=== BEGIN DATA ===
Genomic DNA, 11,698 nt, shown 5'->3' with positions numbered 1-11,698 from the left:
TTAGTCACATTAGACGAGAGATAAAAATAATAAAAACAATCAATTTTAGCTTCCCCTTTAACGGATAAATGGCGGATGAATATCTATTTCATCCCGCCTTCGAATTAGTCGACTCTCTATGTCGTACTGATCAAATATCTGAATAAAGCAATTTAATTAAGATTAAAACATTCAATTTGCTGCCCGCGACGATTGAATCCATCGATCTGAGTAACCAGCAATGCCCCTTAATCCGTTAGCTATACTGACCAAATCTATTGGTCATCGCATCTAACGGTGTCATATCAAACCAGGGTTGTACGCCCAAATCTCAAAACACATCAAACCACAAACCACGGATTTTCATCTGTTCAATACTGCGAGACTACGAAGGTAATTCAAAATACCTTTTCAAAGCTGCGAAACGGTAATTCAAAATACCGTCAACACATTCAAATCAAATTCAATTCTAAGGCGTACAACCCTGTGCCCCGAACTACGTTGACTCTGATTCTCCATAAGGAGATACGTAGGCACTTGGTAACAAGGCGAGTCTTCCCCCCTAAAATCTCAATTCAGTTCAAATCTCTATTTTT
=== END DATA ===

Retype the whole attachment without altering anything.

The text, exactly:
Genomic DNA, 11,698 nt, shown 5'->3' with positions numbered 1-11,698 from the left:
TTAGTCACATTAGACGAGAGATAAAAATAATAAAAACAATCAATTTTAGCTTCCCCTTTAACGGATAAATGGCGGATGAATATCTATTTCATCCCGCCTTCGAATTAGTCGACTCTCTATGTCGTACTGATCAAATATCTGAATAAAGCAATTTAATTAAGATTAAAACATTCAATTTGCTGCCCGCGACGATTGAATCCATCGATCTGAGTAACCAGCAATGCCCCTTAATCCGTTAGCTATACTGACCAAATCTATTGGTCATCGCATCTAACGGTGTCATATCAAACCAGGGTTGTACGCCCAAATCTCAAAACACATCAAACCACAAACCACGGATTTTCATCTGTTCAATACTGCGAGACTACGAAGGTAATTCAAAATACCTTTTCAAAGCTGCGAAACGGTAATTCAAAATACCGTCAACACATTCAAATCAAATTCAATTCTAAGGCGTACAACCCTGTGCCCCGAACTACGTTGACTCTGATTCTCCATAAGGAGATACGTAGGCACTTGGTAACAAGGCGAGTCTTCCCCCCTAAAATCTCAATTCAGTTCAAATCTCTATTTTT